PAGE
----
A five dimensional gauge theory is not renormalizable and must be seen as an effective field theory. We must take into account all the higher dimensional operators that are allowed by symmetries of a given theory, with appropriate suppression by a cutoff scale . Especially, when there is a bulk scalar field, no symmetry prohibits the existence of the same type of potentials at the orbifold fixedpoints as that of the bulk potential (with appropriate rescaling by the cutoff to match its mass dimension). To repeat, the five dimensional QFT with a bulk scalar, given as an effective theory, inevitably has the brane potentials.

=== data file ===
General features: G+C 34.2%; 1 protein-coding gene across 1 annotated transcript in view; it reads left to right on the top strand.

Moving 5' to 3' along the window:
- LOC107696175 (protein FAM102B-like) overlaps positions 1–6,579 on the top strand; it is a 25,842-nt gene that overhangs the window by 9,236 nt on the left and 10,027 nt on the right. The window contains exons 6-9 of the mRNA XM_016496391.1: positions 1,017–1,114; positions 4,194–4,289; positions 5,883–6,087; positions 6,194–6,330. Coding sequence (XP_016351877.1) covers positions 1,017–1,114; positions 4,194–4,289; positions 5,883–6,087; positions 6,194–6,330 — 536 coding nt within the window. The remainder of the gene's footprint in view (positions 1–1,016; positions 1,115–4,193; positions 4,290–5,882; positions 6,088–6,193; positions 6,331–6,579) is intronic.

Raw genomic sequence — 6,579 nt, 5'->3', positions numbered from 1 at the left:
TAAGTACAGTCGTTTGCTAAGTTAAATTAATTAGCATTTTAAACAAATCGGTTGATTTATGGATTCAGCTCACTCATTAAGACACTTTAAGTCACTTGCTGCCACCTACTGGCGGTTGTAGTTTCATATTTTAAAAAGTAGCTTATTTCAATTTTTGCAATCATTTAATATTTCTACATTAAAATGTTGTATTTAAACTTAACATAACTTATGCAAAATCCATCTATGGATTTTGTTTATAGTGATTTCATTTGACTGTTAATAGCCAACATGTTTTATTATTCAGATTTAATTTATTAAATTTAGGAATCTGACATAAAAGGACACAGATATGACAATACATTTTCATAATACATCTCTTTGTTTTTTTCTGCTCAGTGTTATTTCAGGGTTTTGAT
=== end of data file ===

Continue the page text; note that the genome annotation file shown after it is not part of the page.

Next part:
In [30] we stressed the importance of the branelocalized potential and considered an extreme case where the electroweak symmetry breaking is solely due to the branelocalized potential.^{2}^{2}2See Refs. [28, 29] for related works that also take into account the branelocalzed potential. In Ref. [28], the equivalence theorem is studied in a two Higgs doublet model with a branelocalized potential. In Ref. [29], it has been shown that the vev profile can be nonflat under the presence of a branelocalized potential. In both papers, the KK expansion of the Higgs field is not performed in a diagonal basis and the wave function profile of a KK mass eigenstate was hardly observable. In this paper, we concentrate on the opposite extreme where electroweak symmetry breaking is mainly due to the bulk potential, as in the UED model, and take into account the brane localized potentials as small perturbation.^{3}^{3}3In [31], Flacke, Menon and Phalen have emphasized the importance of the branelocalized interactions in the context of the UED model and especially have analyzed the effect from the existence of the branelocalized kinetic (quadratic) term upon the extra dimensional wavefunction profile. The branelocalized potential was written but not taken into account in the calculation of the wave function profile. In this paper we continue to concentrate on the effect of the brane localized potential. One of the main subjects of the current study is to perform diagonalization of eigenmodes in order to present their profiles that even leads to a difference between the vev and lowest mode profiles. Note that this diagonalization has never been achieved in any kind of models, except for our previous study [30].